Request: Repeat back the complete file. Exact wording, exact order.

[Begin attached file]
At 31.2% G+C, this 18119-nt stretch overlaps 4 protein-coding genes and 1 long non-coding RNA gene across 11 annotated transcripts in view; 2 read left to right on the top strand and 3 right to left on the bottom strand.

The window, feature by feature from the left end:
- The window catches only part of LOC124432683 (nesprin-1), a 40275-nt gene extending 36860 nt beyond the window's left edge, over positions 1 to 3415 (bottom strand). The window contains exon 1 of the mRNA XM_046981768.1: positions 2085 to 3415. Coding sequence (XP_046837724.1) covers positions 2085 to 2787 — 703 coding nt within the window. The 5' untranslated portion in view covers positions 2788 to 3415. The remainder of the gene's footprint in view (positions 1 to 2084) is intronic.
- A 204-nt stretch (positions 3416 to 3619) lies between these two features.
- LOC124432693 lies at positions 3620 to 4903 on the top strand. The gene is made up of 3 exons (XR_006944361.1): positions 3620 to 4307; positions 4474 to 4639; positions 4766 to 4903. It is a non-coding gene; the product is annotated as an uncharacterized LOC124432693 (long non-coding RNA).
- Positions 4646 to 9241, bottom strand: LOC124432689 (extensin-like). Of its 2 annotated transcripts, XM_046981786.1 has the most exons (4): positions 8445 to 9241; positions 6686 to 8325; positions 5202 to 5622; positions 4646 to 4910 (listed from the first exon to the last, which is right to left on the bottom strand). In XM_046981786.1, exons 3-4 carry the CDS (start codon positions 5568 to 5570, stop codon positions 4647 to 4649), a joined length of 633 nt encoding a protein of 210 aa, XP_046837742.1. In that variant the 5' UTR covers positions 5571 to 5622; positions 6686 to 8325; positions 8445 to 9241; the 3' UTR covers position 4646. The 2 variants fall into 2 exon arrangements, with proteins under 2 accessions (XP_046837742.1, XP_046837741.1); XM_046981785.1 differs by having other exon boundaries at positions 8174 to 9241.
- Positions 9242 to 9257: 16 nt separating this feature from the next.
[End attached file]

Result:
At 31.2% G+C, this 18119-nt stretch overlaps 4 protein-coding genes and 1 long non-coding RNA gene across 11 annotated transcripts in view; 2 read left to right on the top strand and 3 right to left on the bottom strand.

The window, feature by feature from the left end:
- The window catches only part of LOC124432683 (nesprin-1), a 40275-nt gene extending 36860 nt beyond the window's left edge, over positions 1 to 3415 (bottom strand). The window contains exon 1 of the mRNA XM_046981768.1: positions 2085 to 3415. Coding sequence (XP_046837724.1) covers positions 2085 to 2787 — 703 coding nt within the window. The 5' untranslated portion in view covers positions 2788 to 3415. The remainder of the gene's footprint in view (positions 1 to 2084) is intronic.
- A 204-nt stretch (positions 3416 to 3619) lies between these two features.
- LOC124432693 lies at positions 3620 to 4903 on the top strand. The gene is made up of 3 exons (XR_006944361.1): positions 3620 to 4307; positions 4474 to 4639; positions 4766 to 4903. It is a non-coding gene; the product is annotated as an uncharacterized LOC124432693 (long non-coding RNA).
- Positions 4646 to 9241, bottom strand: LOC124432689 (extensin-like). Of its 2 annotated transcripts, XM_046981786.1 has the most exons (4): positions 8445 to 9241; positions 6686 to 8325; positions 5202 to 5622; positions 4646 to 4910 (listed from the first exon to the last, which is right to left on the bottom strand). In XM_046981786.1, exons 3-4 carry the CDS (start codon positions 5568 to 5570, stop codon positions 4647 to 4649), a joined length of 633 nt encoding a protein of 210 aa, XP_046837742.1. In that variant the 5' UTR covers positions 5571 to 5622; positions 6686 to 8325; positions 8445 to 9241; the 3' UTR covers position 4646. The 2 variants fall into 2 exon arrangements, with proteins under 2 accessions (XP_046837742.1, XP_046837741.1); XM_046981785.1 differs by having other exon boundaries at positions 8174 to 9241.
- Positions 9242 to 9257: 16 nt separating this feature from the next.